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Women In Service

All female Air Force crew flew a KC 30A on March 7 to mark International Women s Day

An all-female Air Force crew flew a KC-30A multi-role tanker transport for the first time on March 7 to mark International Women’s Day.
The flight, from RAAF Base Amberley to Perth, was staffed by female pilots, attendants and technicians, and a female team of Air Force air traffic controllers directed their journey.

The role of women in the Australian military began to change in the 1970s. In 1975, which was the International Year of Women, the service chiefs established a committee to explore opportunities for increased female participation in the military. This led to reforms which allowed women to deploy on active service in support roles, pregnancy no longer being grounds for automatic termination of employment and changes to leave provisions. The WRAAF and WAAC were abolished in 1977 and 1979 respectively, with female soldiers being merged into the services. Equal pay was granted to servicewomen in 1979 and the WRANS was abolished in 1985.

 

Five enlisted women and a female officer in the Air Force WAF arrive at Tan Son Nhut Air Base South Vietnam June 1967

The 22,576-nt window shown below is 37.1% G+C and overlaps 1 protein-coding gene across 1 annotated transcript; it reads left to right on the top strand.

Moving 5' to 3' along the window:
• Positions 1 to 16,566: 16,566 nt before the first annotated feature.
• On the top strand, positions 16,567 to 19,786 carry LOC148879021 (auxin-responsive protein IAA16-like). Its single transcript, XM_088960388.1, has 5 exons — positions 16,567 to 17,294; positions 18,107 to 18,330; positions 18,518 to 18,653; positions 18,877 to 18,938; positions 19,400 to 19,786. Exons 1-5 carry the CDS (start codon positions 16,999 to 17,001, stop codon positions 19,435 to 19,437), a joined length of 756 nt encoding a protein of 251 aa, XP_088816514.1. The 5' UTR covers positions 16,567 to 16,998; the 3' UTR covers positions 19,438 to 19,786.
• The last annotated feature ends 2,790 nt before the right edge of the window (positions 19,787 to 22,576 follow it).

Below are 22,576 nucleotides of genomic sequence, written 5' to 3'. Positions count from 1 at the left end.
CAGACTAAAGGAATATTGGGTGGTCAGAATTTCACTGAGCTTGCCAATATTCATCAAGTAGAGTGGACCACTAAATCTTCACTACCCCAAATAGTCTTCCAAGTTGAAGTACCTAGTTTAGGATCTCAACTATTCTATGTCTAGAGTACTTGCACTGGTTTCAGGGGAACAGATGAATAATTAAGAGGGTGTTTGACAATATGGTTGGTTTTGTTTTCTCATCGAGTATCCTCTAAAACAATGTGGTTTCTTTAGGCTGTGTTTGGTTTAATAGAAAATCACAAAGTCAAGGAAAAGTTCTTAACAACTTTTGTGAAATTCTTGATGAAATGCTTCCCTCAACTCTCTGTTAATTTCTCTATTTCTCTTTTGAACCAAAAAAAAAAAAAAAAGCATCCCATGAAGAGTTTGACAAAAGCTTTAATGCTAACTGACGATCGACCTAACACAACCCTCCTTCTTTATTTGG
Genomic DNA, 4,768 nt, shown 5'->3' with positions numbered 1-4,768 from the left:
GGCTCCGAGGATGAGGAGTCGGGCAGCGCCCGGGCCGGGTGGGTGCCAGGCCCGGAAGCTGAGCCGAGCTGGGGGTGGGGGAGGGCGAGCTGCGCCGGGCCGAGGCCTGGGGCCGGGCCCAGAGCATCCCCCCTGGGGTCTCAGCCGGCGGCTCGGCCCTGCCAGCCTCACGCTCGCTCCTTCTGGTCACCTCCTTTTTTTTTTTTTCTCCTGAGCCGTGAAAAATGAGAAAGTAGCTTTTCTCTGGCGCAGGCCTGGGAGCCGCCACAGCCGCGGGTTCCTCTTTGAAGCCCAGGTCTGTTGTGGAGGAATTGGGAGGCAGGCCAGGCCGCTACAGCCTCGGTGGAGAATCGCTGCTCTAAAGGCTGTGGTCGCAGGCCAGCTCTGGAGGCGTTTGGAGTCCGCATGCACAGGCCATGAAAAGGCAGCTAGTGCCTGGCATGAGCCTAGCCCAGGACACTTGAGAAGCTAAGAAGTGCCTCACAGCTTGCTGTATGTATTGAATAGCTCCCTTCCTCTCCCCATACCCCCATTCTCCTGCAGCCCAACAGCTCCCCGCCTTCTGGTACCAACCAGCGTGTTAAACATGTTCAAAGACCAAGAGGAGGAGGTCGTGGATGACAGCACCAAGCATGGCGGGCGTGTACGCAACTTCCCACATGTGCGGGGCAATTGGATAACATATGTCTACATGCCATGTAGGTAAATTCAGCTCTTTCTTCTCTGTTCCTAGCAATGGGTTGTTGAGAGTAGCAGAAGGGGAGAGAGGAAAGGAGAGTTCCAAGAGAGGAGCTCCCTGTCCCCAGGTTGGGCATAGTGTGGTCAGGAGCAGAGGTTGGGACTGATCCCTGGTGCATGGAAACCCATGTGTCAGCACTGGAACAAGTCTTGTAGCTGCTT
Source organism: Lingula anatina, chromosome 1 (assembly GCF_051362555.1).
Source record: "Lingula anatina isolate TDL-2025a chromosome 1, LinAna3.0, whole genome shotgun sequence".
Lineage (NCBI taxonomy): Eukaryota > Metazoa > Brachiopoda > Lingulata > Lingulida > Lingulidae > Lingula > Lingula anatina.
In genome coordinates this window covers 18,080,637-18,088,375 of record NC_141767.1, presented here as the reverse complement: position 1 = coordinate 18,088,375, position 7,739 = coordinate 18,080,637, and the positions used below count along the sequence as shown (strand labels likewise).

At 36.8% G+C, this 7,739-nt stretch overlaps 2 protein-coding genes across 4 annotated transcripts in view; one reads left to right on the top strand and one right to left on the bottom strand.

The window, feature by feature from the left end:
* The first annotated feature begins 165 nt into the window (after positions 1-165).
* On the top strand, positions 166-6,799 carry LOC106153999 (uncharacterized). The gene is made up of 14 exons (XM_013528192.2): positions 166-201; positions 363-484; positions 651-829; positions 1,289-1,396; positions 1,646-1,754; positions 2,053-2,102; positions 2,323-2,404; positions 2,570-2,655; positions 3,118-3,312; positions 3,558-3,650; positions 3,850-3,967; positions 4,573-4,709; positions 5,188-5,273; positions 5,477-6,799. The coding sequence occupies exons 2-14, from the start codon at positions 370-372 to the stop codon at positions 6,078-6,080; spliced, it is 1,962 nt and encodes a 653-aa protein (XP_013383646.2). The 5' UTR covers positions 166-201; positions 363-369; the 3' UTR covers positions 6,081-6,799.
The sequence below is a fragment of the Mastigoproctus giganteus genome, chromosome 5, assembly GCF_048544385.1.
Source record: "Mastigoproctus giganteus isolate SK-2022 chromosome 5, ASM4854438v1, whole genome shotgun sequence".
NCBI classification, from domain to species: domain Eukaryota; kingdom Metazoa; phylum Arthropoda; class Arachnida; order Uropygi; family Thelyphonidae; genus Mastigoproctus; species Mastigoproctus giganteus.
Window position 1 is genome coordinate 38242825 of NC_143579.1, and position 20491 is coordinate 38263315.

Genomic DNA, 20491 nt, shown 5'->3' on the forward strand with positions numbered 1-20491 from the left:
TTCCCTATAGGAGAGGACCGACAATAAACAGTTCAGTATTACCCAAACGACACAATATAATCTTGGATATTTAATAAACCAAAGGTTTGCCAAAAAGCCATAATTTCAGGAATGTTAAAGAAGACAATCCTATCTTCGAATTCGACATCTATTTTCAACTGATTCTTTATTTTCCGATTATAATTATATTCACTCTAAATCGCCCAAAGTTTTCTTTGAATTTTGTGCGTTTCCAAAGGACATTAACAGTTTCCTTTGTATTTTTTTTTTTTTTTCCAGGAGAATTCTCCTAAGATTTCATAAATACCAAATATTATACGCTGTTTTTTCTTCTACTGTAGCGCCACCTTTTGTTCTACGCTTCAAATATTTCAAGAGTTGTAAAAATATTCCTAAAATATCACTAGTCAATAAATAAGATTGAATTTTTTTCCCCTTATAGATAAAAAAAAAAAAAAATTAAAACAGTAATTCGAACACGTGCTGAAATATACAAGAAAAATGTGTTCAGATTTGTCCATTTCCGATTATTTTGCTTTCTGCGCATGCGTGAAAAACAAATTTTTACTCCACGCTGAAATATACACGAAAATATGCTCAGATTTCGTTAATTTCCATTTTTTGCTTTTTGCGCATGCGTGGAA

Photo: Five enlisted women and a female officer in the Air Force (WAF) arrive at Tan Son Nhut Air Base, South Vietnam. June, 1967.

The women (left to right) are: Lt Col June H. Hilton, A1Cs Carol J. Hornick and Rita M. Pitcock, SSgt Barbara J. Snavely and A1Cs Shirley J. Brown and Eva M. Nordstrom.

Thousands of US women took part in the Vietnam War, mostly in support services and most went as volunteers. They participated as air traffic controllers, intelligence officers, weather monitors, clerks, medical support, communications and many other roles, but around 90% served as nurses.

 

 

 

 

Vietnam 1967 first group of Australian Army nurses

 

The first group of Australian Army Nurses to arrive in Vietnam in May 1967 were from the 8th Field Ambulance.
From left to right, Lieutenant Colleen Mealy, Lieutenant Margaret Ahern, Captain Amy Pittendreigh and Lieutenant Terri Roche.

For the next four years, 43 RAANC nurses served in Vung Tau, in groups of six to ten.